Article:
Typically, the seasonal influenza vaccine and pneumococcal vaccine are recommended for patients with bronchiectasis.
Pulmonary rehabilitation is a program of exercise, education, and support that can be ordered by your doctor. It may improve your exercise capacity, quality of life, and may reduce flare-ups.
Several bronchiectasis support groups have been organized online and can be found through a simple online search. The American Lung Association recommends patients and caregivers join its Living with Lung Disease Support Community to connect with others facing this disease. You can also call the Lung Association’s Lung Helpline at 1-800-LUNGUSA to talk to a trained respiratory professional who can help answer your questions and connect you with support. If you have cystic fibrosis, you can find support groups and ways to connect by visiting the website for the Cystic Fibrosis Foundation.
Questions to Ask Your Doctor About Bronchiectasis
It is important for patients who have been diagnosed with bronchiectasis to see their doctor for periodic checkups. Making notes before your visits, as well as taking along a trusted family member or friend, can help you through the first appointments with your doctor.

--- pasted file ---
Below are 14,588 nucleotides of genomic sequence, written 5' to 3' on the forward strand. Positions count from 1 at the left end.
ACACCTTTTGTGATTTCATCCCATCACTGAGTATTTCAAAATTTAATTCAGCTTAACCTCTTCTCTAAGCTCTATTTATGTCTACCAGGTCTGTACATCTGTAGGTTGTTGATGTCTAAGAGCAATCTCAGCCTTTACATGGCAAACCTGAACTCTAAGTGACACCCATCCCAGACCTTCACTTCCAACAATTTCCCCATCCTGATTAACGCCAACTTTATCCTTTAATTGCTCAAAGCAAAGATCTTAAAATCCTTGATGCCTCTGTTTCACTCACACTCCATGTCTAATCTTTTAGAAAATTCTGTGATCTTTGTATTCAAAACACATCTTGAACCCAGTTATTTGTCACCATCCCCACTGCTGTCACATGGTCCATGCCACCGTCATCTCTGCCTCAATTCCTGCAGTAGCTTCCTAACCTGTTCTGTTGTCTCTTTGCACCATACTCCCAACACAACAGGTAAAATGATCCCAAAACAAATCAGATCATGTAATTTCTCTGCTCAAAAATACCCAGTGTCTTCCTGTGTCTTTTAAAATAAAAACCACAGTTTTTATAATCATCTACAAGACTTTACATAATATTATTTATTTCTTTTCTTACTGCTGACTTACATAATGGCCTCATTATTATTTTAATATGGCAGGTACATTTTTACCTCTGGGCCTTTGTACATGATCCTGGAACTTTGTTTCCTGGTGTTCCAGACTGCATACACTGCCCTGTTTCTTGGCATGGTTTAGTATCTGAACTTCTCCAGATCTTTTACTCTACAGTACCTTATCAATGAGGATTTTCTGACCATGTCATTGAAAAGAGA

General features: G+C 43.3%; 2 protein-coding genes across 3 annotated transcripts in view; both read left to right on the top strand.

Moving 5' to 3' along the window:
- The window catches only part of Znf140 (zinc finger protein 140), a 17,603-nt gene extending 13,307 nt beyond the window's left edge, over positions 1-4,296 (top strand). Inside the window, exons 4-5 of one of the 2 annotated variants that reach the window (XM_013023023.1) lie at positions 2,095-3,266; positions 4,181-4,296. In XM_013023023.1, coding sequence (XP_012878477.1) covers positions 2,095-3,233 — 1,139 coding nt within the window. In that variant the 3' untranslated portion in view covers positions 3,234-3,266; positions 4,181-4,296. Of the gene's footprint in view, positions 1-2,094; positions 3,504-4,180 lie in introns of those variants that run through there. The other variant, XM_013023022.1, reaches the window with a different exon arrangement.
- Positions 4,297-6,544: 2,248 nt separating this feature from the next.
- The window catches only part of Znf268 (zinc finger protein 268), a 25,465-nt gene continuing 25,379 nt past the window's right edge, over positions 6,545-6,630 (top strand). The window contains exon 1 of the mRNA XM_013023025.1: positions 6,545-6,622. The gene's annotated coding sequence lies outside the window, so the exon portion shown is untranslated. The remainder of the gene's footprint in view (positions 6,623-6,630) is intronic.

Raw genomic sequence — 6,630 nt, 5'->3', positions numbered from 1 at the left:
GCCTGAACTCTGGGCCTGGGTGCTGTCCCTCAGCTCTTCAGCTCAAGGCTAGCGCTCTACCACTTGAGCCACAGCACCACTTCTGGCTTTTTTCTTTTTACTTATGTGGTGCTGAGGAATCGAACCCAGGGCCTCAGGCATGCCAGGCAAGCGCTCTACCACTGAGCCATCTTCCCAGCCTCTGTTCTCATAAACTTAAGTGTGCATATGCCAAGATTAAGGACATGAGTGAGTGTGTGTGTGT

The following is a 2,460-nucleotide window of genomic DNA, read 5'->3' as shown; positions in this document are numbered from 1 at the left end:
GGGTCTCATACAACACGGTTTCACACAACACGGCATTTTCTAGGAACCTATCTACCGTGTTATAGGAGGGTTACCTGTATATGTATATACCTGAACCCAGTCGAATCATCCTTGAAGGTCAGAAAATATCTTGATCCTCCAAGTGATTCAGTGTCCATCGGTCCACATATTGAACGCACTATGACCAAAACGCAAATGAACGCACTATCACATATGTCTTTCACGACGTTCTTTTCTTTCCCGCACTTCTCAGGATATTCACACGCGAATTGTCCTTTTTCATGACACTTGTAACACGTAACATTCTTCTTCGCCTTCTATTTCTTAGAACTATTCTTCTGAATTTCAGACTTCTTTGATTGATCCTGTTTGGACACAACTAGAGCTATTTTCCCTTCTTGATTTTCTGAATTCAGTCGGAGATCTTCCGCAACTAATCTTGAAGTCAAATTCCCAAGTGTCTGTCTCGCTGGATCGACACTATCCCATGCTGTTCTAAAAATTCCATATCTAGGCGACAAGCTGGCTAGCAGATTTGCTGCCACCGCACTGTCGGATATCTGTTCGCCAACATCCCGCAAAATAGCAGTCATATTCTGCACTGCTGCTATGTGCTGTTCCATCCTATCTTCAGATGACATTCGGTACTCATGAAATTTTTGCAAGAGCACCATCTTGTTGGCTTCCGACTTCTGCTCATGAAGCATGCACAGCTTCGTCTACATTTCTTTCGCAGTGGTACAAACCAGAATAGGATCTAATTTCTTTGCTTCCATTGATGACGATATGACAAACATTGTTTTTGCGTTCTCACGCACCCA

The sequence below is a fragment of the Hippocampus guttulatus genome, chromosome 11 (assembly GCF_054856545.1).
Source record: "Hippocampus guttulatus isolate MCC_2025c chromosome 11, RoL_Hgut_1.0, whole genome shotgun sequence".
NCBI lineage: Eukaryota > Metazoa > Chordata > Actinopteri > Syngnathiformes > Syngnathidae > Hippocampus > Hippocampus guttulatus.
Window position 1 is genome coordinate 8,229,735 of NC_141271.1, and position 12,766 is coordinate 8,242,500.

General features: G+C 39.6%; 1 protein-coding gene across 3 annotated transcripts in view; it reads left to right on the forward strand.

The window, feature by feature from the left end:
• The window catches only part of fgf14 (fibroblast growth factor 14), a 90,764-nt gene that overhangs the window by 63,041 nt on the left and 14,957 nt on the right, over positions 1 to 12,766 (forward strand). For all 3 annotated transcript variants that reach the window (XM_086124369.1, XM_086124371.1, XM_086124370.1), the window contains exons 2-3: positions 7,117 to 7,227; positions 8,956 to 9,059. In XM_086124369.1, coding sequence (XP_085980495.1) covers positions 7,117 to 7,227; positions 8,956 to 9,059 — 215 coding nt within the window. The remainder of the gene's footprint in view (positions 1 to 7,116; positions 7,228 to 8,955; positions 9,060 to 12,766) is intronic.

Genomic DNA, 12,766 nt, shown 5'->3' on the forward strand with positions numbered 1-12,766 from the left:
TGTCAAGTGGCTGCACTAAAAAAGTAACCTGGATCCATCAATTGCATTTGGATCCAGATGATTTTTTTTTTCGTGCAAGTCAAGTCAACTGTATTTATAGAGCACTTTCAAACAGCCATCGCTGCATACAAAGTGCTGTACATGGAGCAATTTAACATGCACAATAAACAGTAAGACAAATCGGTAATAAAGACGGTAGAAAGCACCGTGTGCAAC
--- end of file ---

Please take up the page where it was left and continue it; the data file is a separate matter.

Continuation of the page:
Here are some questions to pose to your doctor during your first visit related to a diagnosis of bronchiectasis:
- Why did I develop this problem?
- Am I contagious?
- Is my type of bronchiectasis genetic?
- How often should I provide a sample of mucus for culture at the laboratory?
- What are the signs and symptoms of an exacerbation?
- What should I do when I experience an exacerbation?
- Is there anything I can do to prevent an exacerbation?
- What vaccinations should I have to prevent pulmonary infections?
- What if the medications you prescribe for me don’t help me feel better, even though I take them as directed?
- Should I take an over-the-counter cough and cold product?
- Can you recommend anything that can help me with the emotional toll of having lung disease?
- Is there anything I can do to improve my lung condition?
- What type of exercise might help?
- What type of nutritional strategies should I follow?
- Are there support groups for bronchiectasis?
Doreen Addrizzo-Harris, MD, FCCP
NYU School of Medicine
Christopher Barrios, MD
Wake Forest Baptist Medical Center
Sheetal Gandotra, MD
Wake Forest Baptist Medical Center
Alex Gifford, MD, FCCP
Geisel School of Medicine at Dartmouth
Malvika Sagar, MBBS
Baylor Scott & White Health
Gilbert Seda, Jr., MD, PhD, FCCP
Naval Medical Center
Date Last Reviewed